CAMP HUMPHREYS, Republic of Korea - Soldiers and Airmen with 3rd Armored Brigade Combat Team "Bulldogs," 1st Armored Division (Rotational) conducted a road march to honor fallen service members during an 8th Annual Tactical Air Control Party Association 24-Hour Challenge at Camp Humphreys, March 28-29.The TACP Association is a veteran run 501(c) 19 non-profit organization that raises funds to support Air Force TACP members and their families."It's a great event," said U.S. Air Force Staff Sgt. Matthew Lawton, native of Olympia, Washington, and joint terminal attack controller, 3rd ABCT. "We do it annually to support the TACP Association, which supports the family members and the community of injured and fallen TACPs in times of need."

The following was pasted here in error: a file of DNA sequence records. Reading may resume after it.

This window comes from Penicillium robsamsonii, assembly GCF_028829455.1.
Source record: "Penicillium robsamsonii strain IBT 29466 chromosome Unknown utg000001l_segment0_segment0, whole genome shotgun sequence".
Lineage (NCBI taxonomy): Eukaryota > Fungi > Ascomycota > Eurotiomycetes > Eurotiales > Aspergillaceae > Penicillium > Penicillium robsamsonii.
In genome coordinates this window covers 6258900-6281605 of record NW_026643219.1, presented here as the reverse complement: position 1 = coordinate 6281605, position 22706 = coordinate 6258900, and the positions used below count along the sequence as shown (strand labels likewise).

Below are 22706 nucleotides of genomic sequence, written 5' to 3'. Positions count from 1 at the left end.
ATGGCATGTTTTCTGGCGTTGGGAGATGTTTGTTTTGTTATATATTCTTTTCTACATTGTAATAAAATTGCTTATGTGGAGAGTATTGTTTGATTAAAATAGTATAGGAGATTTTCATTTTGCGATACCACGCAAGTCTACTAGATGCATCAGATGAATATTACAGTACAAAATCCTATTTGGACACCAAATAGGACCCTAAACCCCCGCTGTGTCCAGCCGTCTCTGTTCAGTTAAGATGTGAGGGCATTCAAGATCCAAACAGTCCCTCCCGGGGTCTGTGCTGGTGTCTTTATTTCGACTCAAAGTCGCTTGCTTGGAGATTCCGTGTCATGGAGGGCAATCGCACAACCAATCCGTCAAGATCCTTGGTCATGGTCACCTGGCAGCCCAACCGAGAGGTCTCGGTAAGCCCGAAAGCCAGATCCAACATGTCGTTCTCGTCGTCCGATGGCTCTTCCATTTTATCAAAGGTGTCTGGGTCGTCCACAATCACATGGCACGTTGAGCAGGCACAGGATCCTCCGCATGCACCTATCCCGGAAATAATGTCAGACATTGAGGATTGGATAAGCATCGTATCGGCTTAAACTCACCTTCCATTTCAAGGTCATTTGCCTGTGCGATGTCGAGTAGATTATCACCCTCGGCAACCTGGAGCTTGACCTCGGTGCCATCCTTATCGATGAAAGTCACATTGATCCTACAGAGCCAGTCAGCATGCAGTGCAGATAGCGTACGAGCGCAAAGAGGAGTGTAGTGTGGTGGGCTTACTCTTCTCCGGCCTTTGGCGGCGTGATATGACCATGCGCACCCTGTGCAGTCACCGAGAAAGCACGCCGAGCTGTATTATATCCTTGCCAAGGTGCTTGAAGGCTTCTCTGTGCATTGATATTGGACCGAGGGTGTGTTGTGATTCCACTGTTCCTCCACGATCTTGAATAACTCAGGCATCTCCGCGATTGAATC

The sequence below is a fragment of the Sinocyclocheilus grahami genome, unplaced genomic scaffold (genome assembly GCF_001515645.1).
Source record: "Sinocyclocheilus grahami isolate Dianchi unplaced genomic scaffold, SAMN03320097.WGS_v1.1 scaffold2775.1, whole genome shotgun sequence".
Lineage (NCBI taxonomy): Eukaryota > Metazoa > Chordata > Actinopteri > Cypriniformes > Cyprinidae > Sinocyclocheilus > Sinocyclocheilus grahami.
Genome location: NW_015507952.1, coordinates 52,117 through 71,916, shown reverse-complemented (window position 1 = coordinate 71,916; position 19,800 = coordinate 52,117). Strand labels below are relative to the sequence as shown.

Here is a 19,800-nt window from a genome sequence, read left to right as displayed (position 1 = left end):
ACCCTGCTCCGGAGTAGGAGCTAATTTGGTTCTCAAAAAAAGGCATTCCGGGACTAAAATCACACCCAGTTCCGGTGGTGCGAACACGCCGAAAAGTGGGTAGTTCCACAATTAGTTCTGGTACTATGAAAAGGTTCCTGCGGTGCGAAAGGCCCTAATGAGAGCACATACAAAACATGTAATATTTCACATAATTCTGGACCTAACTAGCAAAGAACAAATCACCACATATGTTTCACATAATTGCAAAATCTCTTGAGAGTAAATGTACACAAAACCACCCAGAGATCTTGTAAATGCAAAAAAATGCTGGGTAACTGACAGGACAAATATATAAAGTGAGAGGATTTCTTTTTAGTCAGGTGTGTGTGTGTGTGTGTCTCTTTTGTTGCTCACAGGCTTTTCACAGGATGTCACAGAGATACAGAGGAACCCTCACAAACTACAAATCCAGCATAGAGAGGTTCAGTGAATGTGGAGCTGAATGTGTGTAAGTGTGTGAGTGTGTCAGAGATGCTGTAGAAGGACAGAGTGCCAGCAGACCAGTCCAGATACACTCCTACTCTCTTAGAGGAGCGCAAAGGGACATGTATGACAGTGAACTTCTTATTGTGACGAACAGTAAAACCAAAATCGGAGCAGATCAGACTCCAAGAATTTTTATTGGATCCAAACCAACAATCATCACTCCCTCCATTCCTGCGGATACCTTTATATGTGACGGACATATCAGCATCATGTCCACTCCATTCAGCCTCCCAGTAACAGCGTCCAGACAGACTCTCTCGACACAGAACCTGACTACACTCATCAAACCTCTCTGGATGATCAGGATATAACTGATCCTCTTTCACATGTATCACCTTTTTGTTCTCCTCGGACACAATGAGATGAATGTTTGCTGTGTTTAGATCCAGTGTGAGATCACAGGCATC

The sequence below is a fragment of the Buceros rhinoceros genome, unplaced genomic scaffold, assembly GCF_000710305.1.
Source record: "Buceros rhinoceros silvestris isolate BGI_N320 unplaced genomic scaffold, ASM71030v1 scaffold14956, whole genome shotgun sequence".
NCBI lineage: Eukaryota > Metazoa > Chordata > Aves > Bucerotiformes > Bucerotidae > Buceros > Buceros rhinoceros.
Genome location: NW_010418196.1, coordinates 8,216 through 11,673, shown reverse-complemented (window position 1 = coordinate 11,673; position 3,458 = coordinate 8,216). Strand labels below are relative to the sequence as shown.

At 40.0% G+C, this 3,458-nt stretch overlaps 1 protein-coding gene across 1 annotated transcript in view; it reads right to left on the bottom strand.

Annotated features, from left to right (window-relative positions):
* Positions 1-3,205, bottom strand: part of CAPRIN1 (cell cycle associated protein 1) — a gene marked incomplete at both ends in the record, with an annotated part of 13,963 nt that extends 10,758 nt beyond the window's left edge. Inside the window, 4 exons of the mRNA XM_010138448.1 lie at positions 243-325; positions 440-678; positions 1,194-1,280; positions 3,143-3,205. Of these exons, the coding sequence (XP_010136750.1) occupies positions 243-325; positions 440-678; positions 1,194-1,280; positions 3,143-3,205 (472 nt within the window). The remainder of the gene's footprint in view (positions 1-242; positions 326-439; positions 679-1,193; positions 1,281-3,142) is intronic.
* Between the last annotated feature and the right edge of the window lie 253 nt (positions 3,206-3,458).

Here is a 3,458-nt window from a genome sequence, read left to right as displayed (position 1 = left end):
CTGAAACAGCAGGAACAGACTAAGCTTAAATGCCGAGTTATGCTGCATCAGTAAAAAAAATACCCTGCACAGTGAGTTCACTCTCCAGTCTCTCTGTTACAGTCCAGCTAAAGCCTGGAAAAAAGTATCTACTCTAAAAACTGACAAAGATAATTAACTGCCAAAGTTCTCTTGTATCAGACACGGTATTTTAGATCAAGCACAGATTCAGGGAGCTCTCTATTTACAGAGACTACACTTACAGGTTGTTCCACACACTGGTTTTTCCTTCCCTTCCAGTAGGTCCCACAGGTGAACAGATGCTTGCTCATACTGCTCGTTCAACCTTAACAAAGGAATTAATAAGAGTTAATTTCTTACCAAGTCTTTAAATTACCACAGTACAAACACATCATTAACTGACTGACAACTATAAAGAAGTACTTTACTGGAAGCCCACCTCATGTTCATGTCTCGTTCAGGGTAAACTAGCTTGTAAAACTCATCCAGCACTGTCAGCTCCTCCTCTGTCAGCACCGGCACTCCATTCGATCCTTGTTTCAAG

The TACP Association 24-Hour Challenge is a run/ruck event open to all services to show their support; and another opportunity to build camaraderie across the joint force."I'd say it's for a great cause, and it kind of just brings everyone together since we work with the Army," said U.S. Air Force Senior Airman Charles Ashton, native of Edmond, Oklahoma, and JTAC for 3rd ABCT. "We just go out to the different brigades we're working with, let them know (about the event), and if people are on Air Force bases, they (other services with similar events) do the same thing."Advertisement for the TACP 24-Hour Challenge at Camp Humphreys was conducted across all social media, Armed Forces Radio, flyer dissemination, and word-of-mouth."For me, it's a way to support the military as a whole, shed some light on the event, especially when it comes to wounded warriors and families of fallen Soldiers," said U.S. Army Capt. Bielosa Aworh, Cincinnati, Ohio native and civil affairs planner,3rd ABCT.For most Soldiers and Airmen, this is not the only remembrance event they've done to show their support to those who've made the ultimate sacrifice."I've done the Bataan Death March twice before," said U.S. Army 1st Lt. Charles Koch, native of Anacoco, Louisiana and provost marshal officer,3rd ABCT. "So this is another opportunity for me to walk and remember the fallen."Preparation for an event of this magnitude is no easy feat. However, since being physically fit is a requirement of service members as a whole, the TACP 24-Hour Challenge is not an unattainable goal."The mental part's pretty easy... I mean, you know it's going to be rough, so you just get through it," said U.S. Army Staff Sgt. Justin Lauro, native of Springfield, Virginia, and psychological operations planner, 3rd ABCT. "The physical part is just day-in and day-out sticking with your physical fitness plan, and it prepares you for this. So you're ready when you have to do something big."For eight years Soldiers and Airmen have supported the TACP's 24-Hour Challenge, which helps the association continue to assist wounded Airmen and Families of fallen heroes in the TACP Community.